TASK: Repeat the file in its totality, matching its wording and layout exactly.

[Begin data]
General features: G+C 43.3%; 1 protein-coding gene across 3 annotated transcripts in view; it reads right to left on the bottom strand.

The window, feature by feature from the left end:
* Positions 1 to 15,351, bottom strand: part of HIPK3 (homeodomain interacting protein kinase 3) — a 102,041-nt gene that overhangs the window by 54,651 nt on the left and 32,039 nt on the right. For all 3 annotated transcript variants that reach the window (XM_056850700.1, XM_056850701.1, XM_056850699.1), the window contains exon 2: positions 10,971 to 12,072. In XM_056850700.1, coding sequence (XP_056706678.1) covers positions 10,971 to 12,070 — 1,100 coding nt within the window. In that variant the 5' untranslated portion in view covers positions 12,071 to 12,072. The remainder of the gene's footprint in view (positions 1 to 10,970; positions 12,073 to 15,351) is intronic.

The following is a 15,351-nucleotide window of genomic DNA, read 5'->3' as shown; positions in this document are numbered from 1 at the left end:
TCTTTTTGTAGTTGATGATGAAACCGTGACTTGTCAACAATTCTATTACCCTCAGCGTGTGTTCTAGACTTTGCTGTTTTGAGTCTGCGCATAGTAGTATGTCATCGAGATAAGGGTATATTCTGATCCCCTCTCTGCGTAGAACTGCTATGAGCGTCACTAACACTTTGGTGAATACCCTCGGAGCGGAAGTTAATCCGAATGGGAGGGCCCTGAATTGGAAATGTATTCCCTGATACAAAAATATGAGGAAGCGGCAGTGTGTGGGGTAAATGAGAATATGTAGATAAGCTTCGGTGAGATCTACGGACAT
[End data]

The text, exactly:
General features: G+C 43.3%; 1 protein-coding gene across 3 annotated transcripts in view; it reads right to left on the bottom strand.

The window, feature by feature from the left end:
* Positions 1 to 15,351, bottom strand: part of HIPK3 (homeodomain interacting protein kinase 3) — a 102,041-nt gene that overhangs the window by 54,651 nt on the left and 32,039 nt on the right. For all 3 annotated transcript variants that reach the window (XM_056850700.1, XM_056850701.1, XM_056850699.1), the window contains exon 2: positions 10,971 to 12,072. In XM_056850700.1, coding sequence (XP_056706678.1) covers positions 10,971 to 12,070 — 1,100 coding nt within the window. In that variant the 5' untranslated portion in view covers positions 12,071 to 12,072. The remainder of the gene's footprint in view (positions 1 to 10,970; positions 12,073 to 15,351) is intronic.

The following is a 15,351-nucleotide window of genomic DNA, read 5'->3' as shown; positions in this document are numbered from 1 at the left end:
TCTTTTTGTAGTTGATGATGAAACCGTGACTTGTCAACAATTCTATTACCCTCAGCGTGTGTTCTAGACTTTGCTGTTTTGAGTCTGCGCATAGTAGTATGTCATCGAGATAAGGGTATATTCTGATCCCCTCTCTGCGTAGAACTGCTATGAGCGTCACTAACACTTTGGTGAATACCCTCGGAGCGGAAGTTAATCCGAATGGGAGGGCCCTGAATTGGAAATGTATTCCCTGATACAAAAATATGAGGAAGCGGCAGTGTGTGGGGTAAATGAGAATATGTAGATAAGCTTCGGTGAGATCTACGGACAT